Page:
Economists slam Merkel’s tax relief plans

A panel of top economists believes Chancellor Angela Merkel's new centre-right government should take back its "gift baskets" of tax relief in light of Germany's huge public debt.

Economists slam Merkel's tax relief plans
Photo: DPA

Merkel “promised us that the government would do everything so that our gloomy forecasts would not happen… They can therefore pack up their beautiful gift baskets,” Wolfgang Franz, head of the so-called “Five Wise Ones” panel, told the latest edition of Der Spiegel magazine.

The influential group of economists has forecast growth of 1.6 percent for 2010, which it says is not enough to replenish the public coffers. Two weeks ago they criticised the lack of “concrete information” from the new centre-right government about their plans to reduce the deficit and deal with expected massive drop in tax revenue.

A tax relief package, already voted on by the German parliament amounting to some €8.5 billion ($12.6 billion), is set to take effect in January.

In the panel’s annual report released earlier this month, the economists issued a sharp attack on the new government saying its plans to reduce the country’s ballooning debt were “vague” and “deceptive.”

Merkel, re-elected in September at the head of a new coalition, failed to recognise the scale of the challenges facing Europe’s biggest economy, it said. In particular the new coalition of conservative Christian Democrats (CDU) and pro-business Free Democrats (FDP) has failed to spell out how it will reduce Germany’s budget deficit and an “exit strategy” for reducing massive stimulus measures propping up the economy, the panel said.

Michel Fuchs, deputy head of the CDU parliamentary group, called the panel’s criticisms “not only presumptuous and false, but also dangerous.”

But Franz stressed the economic panel was an independent body without a political agenda. “We deliberately express ourselves in terms that are clear and not very diplomatic,” Franz told Der Spiegel. “Our mandate is to warn against bad developments, not to sing someone’s praises.”

He said “the government cannot rely only on growth, which will not be enough to generate the €37 billion which we estimate are needed between now and 2016 to consolidate” the public finances.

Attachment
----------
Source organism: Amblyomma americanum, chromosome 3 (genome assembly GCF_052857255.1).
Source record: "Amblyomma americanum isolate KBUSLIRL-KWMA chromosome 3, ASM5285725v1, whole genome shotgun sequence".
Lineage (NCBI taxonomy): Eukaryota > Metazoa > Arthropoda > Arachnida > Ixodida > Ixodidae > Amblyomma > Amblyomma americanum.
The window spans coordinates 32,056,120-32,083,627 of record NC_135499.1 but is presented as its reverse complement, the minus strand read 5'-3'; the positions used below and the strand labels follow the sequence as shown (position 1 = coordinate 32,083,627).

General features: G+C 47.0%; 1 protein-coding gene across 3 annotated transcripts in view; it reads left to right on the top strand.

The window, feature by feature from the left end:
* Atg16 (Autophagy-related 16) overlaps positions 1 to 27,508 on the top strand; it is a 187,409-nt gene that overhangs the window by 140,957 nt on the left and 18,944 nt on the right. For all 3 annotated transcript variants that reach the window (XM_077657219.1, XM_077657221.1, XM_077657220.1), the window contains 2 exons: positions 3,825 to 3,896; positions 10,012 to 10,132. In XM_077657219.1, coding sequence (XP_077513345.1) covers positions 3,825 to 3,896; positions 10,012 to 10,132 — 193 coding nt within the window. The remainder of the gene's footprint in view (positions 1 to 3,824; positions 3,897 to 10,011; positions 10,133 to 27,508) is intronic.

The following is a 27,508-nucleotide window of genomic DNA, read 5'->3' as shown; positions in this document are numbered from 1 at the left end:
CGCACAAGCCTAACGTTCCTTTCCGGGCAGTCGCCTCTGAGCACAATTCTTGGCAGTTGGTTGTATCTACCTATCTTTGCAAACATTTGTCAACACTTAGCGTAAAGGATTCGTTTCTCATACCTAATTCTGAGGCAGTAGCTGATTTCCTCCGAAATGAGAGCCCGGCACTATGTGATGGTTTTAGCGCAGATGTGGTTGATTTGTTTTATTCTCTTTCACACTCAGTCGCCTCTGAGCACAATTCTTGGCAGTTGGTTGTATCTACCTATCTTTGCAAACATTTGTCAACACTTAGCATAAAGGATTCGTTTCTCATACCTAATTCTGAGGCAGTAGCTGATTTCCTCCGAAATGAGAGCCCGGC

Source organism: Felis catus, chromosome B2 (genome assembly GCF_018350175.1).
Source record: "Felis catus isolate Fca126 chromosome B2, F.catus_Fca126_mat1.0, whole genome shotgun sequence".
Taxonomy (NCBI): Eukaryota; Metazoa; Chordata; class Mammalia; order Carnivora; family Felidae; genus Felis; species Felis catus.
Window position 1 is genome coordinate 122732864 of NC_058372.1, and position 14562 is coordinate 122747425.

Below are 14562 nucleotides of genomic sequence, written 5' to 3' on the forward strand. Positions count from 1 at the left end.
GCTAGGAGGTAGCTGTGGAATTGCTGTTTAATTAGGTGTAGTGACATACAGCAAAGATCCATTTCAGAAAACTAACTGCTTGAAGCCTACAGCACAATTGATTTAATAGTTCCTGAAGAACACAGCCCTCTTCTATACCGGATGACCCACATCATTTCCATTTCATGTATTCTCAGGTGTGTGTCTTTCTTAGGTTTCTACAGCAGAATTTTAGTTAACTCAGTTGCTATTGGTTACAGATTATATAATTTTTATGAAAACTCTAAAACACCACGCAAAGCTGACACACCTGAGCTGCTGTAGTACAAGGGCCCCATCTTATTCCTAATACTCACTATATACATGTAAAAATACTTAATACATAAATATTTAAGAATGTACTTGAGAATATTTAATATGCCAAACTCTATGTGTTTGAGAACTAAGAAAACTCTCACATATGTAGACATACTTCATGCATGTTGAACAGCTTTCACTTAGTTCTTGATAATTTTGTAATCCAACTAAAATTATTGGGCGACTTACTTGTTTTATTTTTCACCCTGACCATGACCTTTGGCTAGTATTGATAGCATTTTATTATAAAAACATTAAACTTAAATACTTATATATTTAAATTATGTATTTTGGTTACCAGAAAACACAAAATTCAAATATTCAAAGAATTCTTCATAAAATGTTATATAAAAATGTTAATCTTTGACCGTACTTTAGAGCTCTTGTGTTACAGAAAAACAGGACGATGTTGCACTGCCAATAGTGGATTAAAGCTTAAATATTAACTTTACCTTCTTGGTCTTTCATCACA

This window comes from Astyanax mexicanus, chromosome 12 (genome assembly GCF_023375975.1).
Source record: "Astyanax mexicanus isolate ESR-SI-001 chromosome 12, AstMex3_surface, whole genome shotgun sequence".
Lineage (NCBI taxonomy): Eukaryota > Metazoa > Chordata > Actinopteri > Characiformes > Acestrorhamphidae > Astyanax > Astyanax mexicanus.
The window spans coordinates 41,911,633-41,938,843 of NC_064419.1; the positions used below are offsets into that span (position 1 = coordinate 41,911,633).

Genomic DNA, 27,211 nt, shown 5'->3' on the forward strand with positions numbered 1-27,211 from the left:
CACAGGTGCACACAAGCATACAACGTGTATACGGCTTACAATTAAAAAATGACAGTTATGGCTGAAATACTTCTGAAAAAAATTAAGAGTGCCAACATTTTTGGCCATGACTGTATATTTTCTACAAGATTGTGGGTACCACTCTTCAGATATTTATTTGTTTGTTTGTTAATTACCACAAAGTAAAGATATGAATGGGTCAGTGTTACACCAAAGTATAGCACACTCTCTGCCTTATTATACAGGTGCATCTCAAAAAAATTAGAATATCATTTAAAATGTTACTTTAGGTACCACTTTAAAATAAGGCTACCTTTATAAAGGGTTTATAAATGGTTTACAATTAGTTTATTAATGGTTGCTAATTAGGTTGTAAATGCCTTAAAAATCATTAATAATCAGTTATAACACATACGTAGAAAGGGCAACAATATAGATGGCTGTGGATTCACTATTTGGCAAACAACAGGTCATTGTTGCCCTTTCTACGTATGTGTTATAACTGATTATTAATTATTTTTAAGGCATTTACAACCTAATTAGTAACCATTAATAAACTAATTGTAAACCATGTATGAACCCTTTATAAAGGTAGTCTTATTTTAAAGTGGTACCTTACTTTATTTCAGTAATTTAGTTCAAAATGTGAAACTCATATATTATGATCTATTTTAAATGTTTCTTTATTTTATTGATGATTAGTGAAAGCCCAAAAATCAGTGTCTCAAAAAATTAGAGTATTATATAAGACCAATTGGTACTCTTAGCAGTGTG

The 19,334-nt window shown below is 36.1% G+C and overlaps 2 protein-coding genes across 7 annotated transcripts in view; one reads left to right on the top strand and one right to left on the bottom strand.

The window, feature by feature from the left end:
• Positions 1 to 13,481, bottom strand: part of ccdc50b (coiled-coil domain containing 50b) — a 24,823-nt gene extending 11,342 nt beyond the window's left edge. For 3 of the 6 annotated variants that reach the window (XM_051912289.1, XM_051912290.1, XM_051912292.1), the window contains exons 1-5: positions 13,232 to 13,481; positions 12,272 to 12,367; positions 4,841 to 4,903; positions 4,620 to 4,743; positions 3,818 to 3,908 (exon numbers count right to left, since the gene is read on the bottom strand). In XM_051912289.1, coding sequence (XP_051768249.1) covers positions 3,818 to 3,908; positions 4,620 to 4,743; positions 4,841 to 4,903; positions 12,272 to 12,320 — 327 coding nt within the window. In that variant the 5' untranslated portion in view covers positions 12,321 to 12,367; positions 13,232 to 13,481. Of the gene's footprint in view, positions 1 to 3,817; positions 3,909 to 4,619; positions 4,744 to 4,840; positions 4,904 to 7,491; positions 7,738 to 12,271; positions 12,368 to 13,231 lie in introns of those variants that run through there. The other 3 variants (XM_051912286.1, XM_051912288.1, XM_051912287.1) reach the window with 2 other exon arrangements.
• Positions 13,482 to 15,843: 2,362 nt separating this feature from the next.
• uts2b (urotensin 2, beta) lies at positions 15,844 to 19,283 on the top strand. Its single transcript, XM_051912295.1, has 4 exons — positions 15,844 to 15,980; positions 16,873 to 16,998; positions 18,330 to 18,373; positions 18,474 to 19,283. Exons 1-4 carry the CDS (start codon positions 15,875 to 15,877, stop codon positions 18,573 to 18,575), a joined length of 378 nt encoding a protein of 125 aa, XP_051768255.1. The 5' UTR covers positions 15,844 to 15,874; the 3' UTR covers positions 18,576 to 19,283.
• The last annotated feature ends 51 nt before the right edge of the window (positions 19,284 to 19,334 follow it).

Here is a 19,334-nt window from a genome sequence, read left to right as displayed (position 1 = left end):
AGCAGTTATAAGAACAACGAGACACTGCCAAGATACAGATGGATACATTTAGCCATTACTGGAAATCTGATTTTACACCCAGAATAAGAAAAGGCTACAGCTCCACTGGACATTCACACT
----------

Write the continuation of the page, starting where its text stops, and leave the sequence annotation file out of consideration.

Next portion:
Data from the national statistics office earlier this month indicated that the German economy made a comeback in the second and third quarters of 2009 from its worst post-war recession, in large part owing to huge injections of cash – some €80 billion – from the state.

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German consumer prices set to rise steeply amid war in Ukraine

Russia's war in Ukraine is slowing down the economy and accelerating inflation in Germany, the Ifo Institute has claimed.

German consumer prices set to rise steeply amid war in Ukraine

According to the Munich-based economics institute, inflation is expected to rise from 5.1 to 6.1 percent in March. This would be the steepest rise in consumer prices since 1982.

Over the past few months, consumers in Germany have already had to battle with huge hikes in energy costs, fuel prices and increases in the price of other everyday commodities.


With Russia and Ukraine representing major suppliers of wheat and grain, further price rises in the food market are also expected, putting an additional strain on tight incomes. 

At the same time, the ongoing conflict is set to put a dampener on the country’s annual growth forecasts. 

“We only expect growth of between 2.2 and 3.1 percent this year,” Ifo’s head of economic research Timo Wollmershäuser said on Wednesday. 

Due to the increase in the cost of living, consumers in Germany could lose around €6 billion in purchasing power by the end of March alone.

With public life in Germany returning to normal and manufacturers’ order books filling up, a significant rebound in the economy was expected this year. 

But the war “is dampening the economy through significantly higher commodity prices, sanctions, increasing supply bottlenecks for raw materials and intermediate products as well as increased economic uncertainty”, Wollmershäuser said.

Because of the current uncertainly, the Ifo Institute calculated two separate forecasts for the upcoming year.

In the optimistic scenario, the price of oil falls gradually from the current €101 per barrel to €82 by the end of the year, and the price of natural gas falls in parallel.

In the pessimistic scenario, the oil price rises to €140 per barrel by May and only then falls to €122 by the end of the year.

Energy costs have a particularly strong impact on private consumer spending.

They could rise between 3.7 and 5 percent, depending on the developments in Ukraine, sanctions on Russia and the German government’s ability to source its energy. 

On Wednesday, German media reported that the government was in the process of thrashing out an additional set of measures designed to support consumers with their rising energy costs.

The hotly debated measures are expected to be finalised on Wednesday evening and could include increased subsidies, a mobility allowance, a fuel rebate and a child bonus for families. 

READ ALSO: KEY POINTS: Germany’s proposals for future energy price relief

In one piece of positive news, the number of unemployed people in Germany should fall to below 2.3 million, according to the Ifo Institute.

However, short-time work, known as Kurzarbeit in German, is likely to increase significantly in the pessimistic scenario.